A Power Query Mystery
I recently stumbled upon a mysterious Power Query behavior. A Power Query query was pulling data from an external Excel workbook that was hosted on a corporate Intranet. The data included exchange rate numbers which were updated on a daily basis. After the refresh, for some strange reason, the numbers in the local Excel file weren’t equal to the numbers in the external data source on the Intranet.
We started troubleshooting the issue by ensuring that Power Query connects to the same file on the Intranet, and that the correct table is requested. It was really strange. There were no refresh errors, and the imported data was in the right format. Just different numbers.
Keep reading to find the answer, or subscribe to DataChant to access the solution.
The data just seemed to be outdated
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I suspected that somewhere in the corporate network, there is a cached and outdated version of the Excel file. Could it be that when Power Query connects to the Web, it gets an outdated cached response from web proxies? The following diagram highlights my suspicion.
Fortunately, in my earlier days, I was a developer of web proxies, and remebered few things that were related to HTTP, so I installed Fiddler in my computer and checked how Power Query sends its HTTP requests. To test it yourself install Fiddler and import any URL using the Web connector (e.g. in Excel 2016: Data –> New Query –> From Other Sources –> From Web).
In the following Fiddler screenshot, you can see the HTTP headers that are sent by Power Query (For the test, I used http://swapi.co/api/people, but any URL would yield the same Request Headers).
There is an important HTTP header that Power Query doesn’t use – Cache-Control. This header can be used by web clients to ensure that the response is not outdated. Read more about Cache-Control and caching in HTTP/1.1 here.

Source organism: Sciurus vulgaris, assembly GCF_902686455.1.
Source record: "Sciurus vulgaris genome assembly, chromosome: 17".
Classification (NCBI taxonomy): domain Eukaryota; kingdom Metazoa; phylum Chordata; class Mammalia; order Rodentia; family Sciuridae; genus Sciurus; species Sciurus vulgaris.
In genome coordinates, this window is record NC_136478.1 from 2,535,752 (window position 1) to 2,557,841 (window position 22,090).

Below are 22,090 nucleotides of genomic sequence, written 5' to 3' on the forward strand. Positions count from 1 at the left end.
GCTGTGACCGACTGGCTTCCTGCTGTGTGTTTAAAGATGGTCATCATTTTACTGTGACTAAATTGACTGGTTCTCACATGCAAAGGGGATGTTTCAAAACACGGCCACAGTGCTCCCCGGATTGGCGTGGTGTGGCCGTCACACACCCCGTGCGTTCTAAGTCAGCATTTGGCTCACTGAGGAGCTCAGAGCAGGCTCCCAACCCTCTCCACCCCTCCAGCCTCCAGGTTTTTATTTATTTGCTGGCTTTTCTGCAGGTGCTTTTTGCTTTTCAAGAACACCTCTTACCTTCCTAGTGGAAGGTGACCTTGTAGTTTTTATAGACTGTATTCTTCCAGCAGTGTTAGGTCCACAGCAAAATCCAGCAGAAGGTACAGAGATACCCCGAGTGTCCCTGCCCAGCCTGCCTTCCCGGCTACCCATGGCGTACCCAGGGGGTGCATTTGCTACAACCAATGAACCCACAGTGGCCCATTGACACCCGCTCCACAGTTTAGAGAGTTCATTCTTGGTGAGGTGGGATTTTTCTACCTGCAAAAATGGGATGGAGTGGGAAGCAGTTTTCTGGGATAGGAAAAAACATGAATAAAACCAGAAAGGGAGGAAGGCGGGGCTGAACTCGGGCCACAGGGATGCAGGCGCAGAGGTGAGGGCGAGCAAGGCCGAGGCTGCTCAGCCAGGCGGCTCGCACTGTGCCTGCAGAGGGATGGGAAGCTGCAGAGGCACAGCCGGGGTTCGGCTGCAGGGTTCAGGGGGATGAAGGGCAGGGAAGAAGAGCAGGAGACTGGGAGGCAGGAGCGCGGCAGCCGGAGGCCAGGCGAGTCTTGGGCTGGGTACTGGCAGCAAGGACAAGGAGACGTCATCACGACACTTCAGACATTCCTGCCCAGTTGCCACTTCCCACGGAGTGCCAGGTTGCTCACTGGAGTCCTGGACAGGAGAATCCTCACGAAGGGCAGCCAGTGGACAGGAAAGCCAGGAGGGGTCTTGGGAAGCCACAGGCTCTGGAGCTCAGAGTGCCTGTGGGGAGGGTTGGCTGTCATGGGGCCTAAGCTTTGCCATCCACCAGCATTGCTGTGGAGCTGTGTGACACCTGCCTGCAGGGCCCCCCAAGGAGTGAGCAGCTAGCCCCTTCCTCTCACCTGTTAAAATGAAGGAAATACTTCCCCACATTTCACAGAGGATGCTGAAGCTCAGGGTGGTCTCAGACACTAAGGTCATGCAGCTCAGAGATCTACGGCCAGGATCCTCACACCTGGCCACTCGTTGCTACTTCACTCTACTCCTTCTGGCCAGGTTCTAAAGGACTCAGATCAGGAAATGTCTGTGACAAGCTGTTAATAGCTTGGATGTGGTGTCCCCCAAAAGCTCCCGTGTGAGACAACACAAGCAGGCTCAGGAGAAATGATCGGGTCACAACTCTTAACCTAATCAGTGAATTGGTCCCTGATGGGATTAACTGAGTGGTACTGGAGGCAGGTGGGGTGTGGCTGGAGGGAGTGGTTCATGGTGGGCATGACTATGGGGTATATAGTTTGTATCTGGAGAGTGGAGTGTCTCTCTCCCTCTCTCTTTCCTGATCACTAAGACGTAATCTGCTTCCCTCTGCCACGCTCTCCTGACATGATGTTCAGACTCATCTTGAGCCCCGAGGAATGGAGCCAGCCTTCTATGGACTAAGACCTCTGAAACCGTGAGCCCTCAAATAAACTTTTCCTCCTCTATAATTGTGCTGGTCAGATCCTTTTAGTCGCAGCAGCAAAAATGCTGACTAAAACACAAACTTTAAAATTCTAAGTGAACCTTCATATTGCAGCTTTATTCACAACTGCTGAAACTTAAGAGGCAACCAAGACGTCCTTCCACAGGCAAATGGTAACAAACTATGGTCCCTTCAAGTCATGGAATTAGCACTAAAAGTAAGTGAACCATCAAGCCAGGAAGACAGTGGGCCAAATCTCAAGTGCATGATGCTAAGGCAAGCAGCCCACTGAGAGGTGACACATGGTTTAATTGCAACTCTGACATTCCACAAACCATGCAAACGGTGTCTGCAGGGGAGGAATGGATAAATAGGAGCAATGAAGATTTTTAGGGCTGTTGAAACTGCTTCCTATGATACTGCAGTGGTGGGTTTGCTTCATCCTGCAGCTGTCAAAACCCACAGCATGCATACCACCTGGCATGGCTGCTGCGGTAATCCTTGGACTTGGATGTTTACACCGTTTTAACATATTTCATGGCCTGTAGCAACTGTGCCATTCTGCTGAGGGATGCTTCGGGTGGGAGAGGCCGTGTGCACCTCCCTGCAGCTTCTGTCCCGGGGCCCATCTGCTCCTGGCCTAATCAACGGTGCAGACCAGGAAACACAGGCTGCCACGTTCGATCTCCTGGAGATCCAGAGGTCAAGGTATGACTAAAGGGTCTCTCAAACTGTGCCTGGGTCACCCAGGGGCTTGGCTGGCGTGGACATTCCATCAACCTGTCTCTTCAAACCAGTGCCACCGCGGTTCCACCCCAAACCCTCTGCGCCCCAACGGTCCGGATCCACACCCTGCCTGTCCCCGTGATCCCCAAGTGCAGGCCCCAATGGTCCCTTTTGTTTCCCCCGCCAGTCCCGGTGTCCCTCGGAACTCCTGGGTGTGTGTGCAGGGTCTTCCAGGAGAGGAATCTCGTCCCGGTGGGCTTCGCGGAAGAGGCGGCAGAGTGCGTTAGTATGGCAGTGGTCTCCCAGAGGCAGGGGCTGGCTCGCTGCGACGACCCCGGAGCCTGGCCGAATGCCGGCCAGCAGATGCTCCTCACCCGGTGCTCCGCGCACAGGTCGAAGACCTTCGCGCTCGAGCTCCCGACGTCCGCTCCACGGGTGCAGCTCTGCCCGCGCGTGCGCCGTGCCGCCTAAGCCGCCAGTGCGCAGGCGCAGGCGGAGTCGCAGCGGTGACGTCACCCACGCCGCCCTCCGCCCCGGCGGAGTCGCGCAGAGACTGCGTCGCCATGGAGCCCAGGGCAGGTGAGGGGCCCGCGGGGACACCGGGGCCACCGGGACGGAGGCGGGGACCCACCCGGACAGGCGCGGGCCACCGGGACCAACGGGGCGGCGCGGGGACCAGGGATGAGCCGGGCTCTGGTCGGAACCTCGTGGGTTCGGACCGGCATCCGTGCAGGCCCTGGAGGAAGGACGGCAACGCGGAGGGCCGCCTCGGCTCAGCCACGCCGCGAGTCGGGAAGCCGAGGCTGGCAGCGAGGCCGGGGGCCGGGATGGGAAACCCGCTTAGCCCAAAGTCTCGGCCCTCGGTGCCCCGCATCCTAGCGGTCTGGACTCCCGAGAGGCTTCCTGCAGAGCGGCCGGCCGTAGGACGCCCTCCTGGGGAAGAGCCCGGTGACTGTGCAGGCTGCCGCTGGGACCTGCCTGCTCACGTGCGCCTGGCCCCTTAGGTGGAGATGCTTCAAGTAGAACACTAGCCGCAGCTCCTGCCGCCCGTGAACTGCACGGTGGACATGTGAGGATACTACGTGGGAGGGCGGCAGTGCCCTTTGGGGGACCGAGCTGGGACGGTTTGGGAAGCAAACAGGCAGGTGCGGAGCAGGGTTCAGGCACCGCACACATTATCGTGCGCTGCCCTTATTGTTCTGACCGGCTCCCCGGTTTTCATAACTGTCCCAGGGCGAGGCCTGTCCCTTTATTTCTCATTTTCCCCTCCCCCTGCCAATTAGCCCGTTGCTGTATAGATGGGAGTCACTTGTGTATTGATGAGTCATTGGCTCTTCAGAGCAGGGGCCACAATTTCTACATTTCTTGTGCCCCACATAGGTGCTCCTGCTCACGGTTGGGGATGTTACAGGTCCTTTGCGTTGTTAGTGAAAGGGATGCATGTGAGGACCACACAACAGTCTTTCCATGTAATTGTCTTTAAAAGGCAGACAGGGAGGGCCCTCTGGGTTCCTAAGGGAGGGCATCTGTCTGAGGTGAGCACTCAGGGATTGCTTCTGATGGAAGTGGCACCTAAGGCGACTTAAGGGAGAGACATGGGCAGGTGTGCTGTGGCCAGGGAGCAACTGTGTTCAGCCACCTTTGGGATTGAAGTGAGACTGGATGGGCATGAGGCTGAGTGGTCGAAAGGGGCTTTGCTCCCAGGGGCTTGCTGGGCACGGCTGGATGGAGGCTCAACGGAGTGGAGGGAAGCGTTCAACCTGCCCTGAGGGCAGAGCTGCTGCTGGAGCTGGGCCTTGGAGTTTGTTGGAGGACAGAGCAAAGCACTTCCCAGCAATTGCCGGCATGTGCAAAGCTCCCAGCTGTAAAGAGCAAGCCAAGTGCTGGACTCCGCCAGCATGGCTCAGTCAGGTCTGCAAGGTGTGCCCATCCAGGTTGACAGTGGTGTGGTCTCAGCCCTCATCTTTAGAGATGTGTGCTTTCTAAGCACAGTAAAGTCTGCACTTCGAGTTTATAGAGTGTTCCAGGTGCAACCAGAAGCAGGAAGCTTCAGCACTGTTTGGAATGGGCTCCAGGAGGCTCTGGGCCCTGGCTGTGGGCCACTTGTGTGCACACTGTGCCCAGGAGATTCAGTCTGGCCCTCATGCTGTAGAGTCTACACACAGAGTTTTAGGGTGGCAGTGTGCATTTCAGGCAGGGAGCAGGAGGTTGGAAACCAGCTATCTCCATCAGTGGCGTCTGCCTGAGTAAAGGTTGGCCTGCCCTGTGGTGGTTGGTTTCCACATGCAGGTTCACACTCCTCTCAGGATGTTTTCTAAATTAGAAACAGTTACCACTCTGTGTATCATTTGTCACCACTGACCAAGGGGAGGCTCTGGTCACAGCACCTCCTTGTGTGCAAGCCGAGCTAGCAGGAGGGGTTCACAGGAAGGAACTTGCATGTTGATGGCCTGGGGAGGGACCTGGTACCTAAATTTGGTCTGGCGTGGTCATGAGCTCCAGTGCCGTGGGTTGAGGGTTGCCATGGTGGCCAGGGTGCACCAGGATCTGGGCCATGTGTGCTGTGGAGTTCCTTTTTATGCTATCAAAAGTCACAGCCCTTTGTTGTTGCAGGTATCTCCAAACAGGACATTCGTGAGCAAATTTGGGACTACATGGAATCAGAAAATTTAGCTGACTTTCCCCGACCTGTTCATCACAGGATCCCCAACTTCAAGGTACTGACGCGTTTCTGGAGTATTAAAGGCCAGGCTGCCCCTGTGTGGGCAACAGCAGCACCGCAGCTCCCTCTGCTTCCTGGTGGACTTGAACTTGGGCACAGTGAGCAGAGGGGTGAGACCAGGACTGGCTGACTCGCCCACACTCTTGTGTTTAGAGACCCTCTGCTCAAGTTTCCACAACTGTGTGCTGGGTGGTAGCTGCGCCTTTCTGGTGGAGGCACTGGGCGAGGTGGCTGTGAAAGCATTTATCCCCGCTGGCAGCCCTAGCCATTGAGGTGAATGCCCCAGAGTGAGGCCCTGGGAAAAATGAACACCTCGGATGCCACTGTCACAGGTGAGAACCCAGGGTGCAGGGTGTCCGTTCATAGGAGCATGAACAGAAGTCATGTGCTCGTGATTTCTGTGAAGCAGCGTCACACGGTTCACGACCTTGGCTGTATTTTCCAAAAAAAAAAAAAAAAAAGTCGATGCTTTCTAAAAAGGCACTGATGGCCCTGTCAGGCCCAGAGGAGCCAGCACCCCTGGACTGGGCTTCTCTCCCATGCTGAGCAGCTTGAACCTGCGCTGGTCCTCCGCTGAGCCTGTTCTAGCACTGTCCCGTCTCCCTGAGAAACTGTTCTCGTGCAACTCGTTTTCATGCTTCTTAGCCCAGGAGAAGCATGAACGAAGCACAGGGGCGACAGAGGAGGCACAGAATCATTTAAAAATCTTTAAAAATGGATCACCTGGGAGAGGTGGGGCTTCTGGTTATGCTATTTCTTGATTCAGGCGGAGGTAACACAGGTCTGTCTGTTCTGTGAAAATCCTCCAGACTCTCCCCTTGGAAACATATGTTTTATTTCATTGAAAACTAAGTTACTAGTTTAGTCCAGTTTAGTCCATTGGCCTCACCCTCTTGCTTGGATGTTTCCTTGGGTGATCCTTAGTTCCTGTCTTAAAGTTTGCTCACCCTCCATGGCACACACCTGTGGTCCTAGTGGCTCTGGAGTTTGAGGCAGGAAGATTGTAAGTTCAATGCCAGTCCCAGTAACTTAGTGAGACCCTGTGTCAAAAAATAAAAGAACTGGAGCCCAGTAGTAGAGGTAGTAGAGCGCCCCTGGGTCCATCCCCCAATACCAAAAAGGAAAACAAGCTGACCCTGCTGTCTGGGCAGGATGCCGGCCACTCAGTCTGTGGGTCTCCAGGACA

By not using Cache-Control with some specific cache-directives (that will be shown in a minute), Power Query/Power BI relies on the web server and any intermediate web proxies to do their job and provide the requested content. So if you use Power Query/Power BI in a corporate enviornment, which deploys web proxies that suffer from over-caching disorder, be prepared to get outdated data.
The solution is to include the following HTTP header:
Cache-Control: no-cache, no-store, must-revalidate
Note: If you have an old web proxy in your organization that doesn’t support HTTP/1.1, you can try using the header Pragma: no-cache instead of Cache-Control (read more here), but only if you are connected anonymously, or you may get the following error:
To fix existing queries that you have, open Query Editor and click Advanced Editor. Then locate in the query expression (M) any references to Web.Contents.
Source = Web.Contents( URL )
You can now add a second argument to Web.Contents. A record with the field Headers, whose value is a nested record with the field Cache-Control and the value no-cache, no-store, must-revalidate. Here is the modified code:
Source = Web.Contents( URL, [ Headers = [#"Cache-Control" = "no-cache, no-store, must-revalidate"] ] )
Adding headers from the UI is not always reliable
You can also try adding the Cache-Control header through the advanced option of the dialog From Web, as seen in the following screenshot. But after you use this user interface to add the header, make sure that the header is indeed inside the M expression. There is a bug (at least in my version of Excel) that ignore the headers you insert in the UI if the response is JSON.
When I used the Cache-Control header on a URL from StarWars API, Power Query detected the JSON response and created the following M expression, ignoring the headers I added in the UI.
let Source = Json.Document(Web.Contents("http://swapi.co/api/people")) in Source
I suspect that you will encounter the same bug, when you import files TXT, CSV, XML files from Web. Power Query will automatically convert the file by wrapping the Web.Contents function with another, and lose the HTTP header declarations.
So if your response is in JSON, and you are concerned that the response is outdated, fix the M expression according to the following example:
Source = Json.Document( Web.Contents(URL ) )
Source = Json.Document( Web.Contents(URL, [ Headers = [#"Cache-Control" = "no-cache, no-store, must-revalidate"] ] ) )
And here is the screenshot from my Fiddler, after applying the code change above.
If you are a DataChant subscriber, you will find the solution in the subscribers’ folder as “Bypass Web Proxies with Cache-Control Header.xlsx”
I hope you find this post useful. Share your thoughts in the comments below.